Large screen device support
Our goal is to make WebView work well on large screen devices. One step in this direction is that WebView now supports image drag and drop. For example, in split screen view mode, you can drag an image from a WebView into a different app.
It’s very easy to add drag and drop to your WebViews: you just need to declare a DropDataProvider in your AndroidManifest.
<application...> ... <provider android:authorities="com.example.webviewdemo.DropDataProvider" android:name="androidx.webkit.DropDataContentProvider" android:exported="false" android:grantUriPermissions="true"/> </application>
Talking of large screen devices, Chrome and WebView on Android U will come with full support for handwriting in HTML text input fields, and with input gestures for deleting text or adding spaces. Handwriting support is already available for all Samsung devices with One UI 5.1, like the S23 Ultra. For other devices using Android T, you can enable handwriting in HTML inputs under Developer options.
WebView is great for integrating Web UI into your app. But what about letting users browse web content in your app?
This is a great use case for Custom Tabs. They are a secure and user-friendly way to let users view web content in your app. Their big advantage is that users don't need to re-log in to their favorite websites. This is because they are an instance of the user's default browser and cookies being shared, and they offer all web platform features and APIs supported by the browser powering it.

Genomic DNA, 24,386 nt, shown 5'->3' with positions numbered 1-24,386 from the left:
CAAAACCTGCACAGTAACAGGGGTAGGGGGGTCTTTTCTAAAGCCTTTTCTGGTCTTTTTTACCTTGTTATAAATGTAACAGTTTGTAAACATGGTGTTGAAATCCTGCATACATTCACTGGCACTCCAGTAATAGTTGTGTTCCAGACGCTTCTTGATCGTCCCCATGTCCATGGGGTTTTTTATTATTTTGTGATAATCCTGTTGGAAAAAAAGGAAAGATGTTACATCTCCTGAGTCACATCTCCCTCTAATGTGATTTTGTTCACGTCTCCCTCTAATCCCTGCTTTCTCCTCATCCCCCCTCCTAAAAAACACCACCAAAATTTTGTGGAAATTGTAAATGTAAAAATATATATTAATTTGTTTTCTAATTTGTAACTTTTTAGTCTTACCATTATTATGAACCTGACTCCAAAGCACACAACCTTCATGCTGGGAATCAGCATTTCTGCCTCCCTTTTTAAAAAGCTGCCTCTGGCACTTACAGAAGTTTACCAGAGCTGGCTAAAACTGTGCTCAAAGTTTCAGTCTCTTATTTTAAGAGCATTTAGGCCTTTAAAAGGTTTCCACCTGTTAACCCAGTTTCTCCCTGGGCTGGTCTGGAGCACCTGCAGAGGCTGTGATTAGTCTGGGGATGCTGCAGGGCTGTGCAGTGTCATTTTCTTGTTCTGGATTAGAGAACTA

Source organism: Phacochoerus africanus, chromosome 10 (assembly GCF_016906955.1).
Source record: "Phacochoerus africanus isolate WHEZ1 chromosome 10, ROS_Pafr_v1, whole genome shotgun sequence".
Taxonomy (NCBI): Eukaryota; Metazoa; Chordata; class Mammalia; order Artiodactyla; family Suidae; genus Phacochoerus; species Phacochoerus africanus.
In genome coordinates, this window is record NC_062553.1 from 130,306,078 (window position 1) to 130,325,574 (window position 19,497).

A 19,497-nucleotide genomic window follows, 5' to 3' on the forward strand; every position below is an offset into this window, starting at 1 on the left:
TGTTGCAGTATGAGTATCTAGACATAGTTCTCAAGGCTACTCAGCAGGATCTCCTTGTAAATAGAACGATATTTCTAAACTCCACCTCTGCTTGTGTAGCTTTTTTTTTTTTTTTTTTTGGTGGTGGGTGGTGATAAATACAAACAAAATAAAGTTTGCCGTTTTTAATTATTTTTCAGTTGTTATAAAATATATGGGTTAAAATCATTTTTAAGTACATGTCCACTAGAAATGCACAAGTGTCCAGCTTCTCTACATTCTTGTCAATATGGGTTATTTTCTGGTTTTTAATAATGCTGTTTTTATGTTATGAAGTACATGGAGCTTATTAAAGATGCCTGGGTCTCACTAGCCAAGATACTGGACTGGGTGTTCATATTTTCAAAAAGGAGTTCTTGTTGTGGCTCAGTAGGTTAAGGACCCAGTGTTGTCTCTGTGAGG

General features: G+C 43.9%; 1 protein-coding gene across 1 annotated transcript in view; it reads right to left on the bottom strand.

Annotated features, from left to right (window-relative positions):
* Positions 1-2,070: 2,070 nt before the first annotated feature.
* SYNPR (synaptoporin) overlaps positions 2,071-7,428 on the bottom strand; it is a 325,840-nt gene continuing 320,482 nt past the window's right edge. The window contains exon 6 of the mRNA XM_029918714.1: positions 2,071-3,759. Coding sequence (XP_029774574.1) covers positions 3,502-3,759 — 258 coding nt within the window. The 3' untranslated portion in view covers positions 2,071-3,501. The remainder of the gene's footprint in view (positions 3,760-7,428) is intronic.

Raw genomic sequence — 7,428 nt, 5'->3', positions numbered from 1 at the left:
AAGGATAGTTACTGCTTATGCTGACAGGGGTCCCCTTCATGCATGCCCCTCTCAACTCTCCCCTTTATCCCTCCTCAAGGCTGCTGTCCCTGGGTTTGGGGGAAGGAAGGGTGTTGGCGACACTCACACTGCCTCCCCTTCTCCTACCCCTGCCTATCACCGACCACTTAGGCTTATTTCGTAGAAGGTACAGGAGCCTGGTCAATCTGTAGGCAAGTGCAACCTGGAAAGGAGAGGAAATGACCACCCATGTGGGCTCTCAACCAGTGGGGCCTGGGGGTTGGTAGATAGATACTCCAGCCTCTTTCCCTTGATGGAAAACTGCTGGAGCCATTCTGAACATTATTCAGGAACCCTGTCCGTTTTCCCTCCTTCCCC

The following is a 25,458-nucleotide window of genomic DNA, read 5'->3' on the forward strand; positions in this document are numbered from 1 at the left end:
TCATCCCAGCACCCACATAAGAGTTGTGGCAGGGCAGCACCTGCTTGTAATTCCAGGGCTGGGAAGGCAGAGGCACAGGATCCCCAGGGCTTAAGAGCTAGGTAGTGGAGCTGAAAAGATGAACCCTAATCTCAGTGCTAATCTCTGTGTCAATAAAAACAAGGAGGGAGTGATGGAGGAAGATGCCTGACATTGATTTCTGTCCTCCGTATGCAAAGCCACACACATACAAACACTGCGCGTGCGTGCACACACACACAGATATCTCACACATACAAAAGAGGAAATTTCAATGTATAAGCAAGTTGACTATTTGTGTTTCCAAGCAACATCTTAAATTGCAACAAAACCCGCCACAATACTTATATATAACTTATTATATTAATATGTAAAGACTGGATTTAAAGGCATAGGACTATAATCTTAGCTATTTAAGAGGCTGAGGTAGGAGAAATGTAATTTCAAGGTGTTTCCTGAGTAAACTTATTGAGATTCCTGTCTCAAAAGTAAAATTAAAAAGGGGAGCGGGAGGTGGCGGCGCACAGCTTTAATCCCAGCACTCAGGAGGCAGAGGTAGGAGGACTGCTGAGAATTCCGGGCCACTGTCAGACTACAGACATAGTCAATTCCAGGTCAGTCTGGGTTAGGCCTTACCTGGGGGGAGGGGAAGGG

This also means that if your default browser is Chrome, a custom tab is opened in Chrome; if your default browser is Firefox, a Custom Tab will be opened in Firefox. Most of the major browsers on Android support Custom Tabs, and if the default browser does not support Custom Tabs, the browser app will open instead.
What’s great about Custom Tabs is that you can style them to match the look and feel of your app, add custom interactivity via actions, and your own toolbars.
Partial Custom Tabs
Custom Tab customizations got a major upgrade with support for Partial Custom Tabs. They let users multi-task between apps and the web. Until now, when using Custom Tabs, the browser tab overlay would cover the whole screen. Now you can control the height of the Custom Tab overlay. This way, users can interact with your app and web content at the same time. If your user’s browser does not support Partial Custom Tabs, the user will simply see the supported full-screen Custom Tab.
All you need to do is to connect to the Custom Tabs Service, pass the session to the CustomTabsBuilder, and call setActivityHeight.
CustomTabsSession customTabsSession; // ... CustomTabsIntent customTabsIntent = new CustomTabsIntent.Builder(customTabsSession) .setInitialActivityHeightPx(500) .setCloseButtonPosition(CustomTabsIntent.CLOSE_BUTTON_POSITION_END) // ... .build(); customTabsIntent.launchUrl(context, Uri.parse(url))